What Factors Should Clinicians Focus on to Prevent Psychiatric Hospital Readmissions in Youth?

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The root cause of readmission was illness-related in 73.2% of cases, while environment of care/family factors and systems of care factors each accounted for 13.4% of cases.

Longer length of initial stay, use of antipsychotics, proximity to the hospital, and comorbid obesity were among the risk factors of psychiatric inpatient readmission among youth in a retrospective review published in Psychiatry Research.

Corresponding author Eugene Grudnikoff, MD, of the department of psychiatry, Elmhurst Hospital in Queens, New York, led a retrospective review of consecutive pediatric admissions over the course of 1 year at a psychiatric hospital with 1 pre-adolescent unit (ages 5-12.9 years) and 3 adolescent units (ages 13-17.9 years).

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Demographic and clinical variables were obtained from electronic medical record review, and the 30-day and 1-year readmission rates were calculated. The Family/Caregiver Interview Tool (FCIT) was administered to caregivers of patients readmitted within 30 days.  Stepwise elimination and multivariable logistic regression analyses were conducted to identify correlates of psychiatric readmissions. Additionally, FCIT variables were entered into a generalized linear model to identify environmental and family factors associated with readmission.  

During the survey year, 1233 youth (mean age, 14.6±2.7 years; 57.9% girls) experienced 1534 hospitalizations. While 768 patients were hospitalized once, 231 patients were re-hospitalized. The 30-day and 1-year readmission rates were 10.2% and 32.4%, respectively.

Per logistic regression, the factors significantly associated with 1-year re-hospitalization were residence outside of New York City (P <.0001), comorbid diagnosis of obesity (P =.010), greater length of hospital stay (P <.0001), and treatment with an antipsychotic medication at discharge (P <.0001), which altogether predicted 12.2% of the variance (P <.0001).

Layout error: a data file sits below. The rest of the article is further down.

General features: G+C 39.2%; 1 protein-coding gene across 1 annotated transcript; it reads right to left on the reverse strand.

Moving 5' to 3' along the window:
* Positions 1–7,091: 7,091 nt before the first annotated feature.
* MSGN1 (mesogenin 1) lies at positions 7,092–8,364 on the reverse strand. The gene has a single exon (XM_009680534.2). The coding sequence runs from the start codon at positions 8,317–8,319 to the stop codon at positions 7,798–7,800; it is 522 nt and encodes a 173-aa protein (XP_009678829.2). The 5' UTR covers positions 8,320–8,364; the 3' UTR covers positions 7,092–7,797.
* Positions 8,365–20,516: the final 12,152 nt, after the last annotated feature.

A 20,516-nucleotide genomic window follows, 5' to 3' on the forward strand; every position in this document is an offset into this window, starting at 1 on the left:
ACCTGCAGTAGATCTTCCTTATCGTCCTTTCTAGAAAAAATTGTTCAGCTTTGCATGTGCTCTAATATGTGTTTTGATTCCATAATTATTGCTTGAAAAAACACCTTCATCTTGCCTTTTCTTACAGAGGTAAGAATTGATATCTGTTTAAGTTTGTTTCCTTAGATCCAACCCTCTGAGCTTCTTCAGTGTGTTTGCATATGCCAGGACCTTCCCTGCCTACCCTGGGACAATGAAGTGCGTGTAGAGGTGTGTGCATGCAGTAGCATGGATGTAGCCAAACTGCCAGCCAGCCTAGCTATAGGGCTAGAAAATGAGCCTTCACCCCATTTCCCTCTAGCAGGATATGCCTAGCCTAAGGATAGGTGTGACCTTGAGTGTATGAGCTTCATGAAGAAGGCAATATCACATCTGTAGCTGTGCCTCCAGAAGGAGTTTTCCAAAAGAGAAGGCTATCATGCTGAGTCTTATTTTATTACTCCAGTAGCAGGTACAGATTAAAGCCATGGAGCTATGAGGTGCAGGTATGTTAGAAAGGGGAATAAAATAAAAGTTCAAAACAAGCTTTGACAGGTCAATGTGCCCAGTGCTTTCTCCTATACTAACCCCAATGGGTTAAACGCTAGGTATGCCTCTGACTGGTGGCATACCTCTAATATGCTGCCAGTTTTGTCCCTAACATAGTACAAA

On the FCIT, 45.6% of caregivers indicated that they had felt that the child was not ready for discharge, 30.1% suggested that a longer stay would have prevented readmission, and 16.7% had trouble filling prescriptions after discharge. In a generalized linear model, caregiver ability to fill prescriptions delayed time to readmission (P <.0001), and paradoxically, shorter time from discharge to follow-up appointment was found to hasten time to readmission (P =.0077).

According to clinicians administering the FCIT, the root cause of readmission was illness-related in 73.2% of cases, while environment of care/family factors and systems of care factors each accounted for 13.4% of cases. Notably, clinicians and parents did not agree on root causes.

Overall, hospital readmissions appear to be common among youth with mental disorders and are associated with clear clinical and environmental factors. Limited data were available for participants with admissions at other hospitals and admissions prior to the survey year. As such, results should be extrapolated with care, particularly when considering those with high illness chronicity.

“Preventing psychiatric readmissions requires that the mental healthcare team attends to a broad range of illness-perpetuating or exacerbating factors,” the investigators wrote.


Grudnikoff E, McNeilly T, Babiss F. Correlates of psychiatric inpatient readmissions of children and adolescents with mental disorders [published online October 26, 2019]. Psychiatry Res. doi:10.1016/j.psychres.2019.112596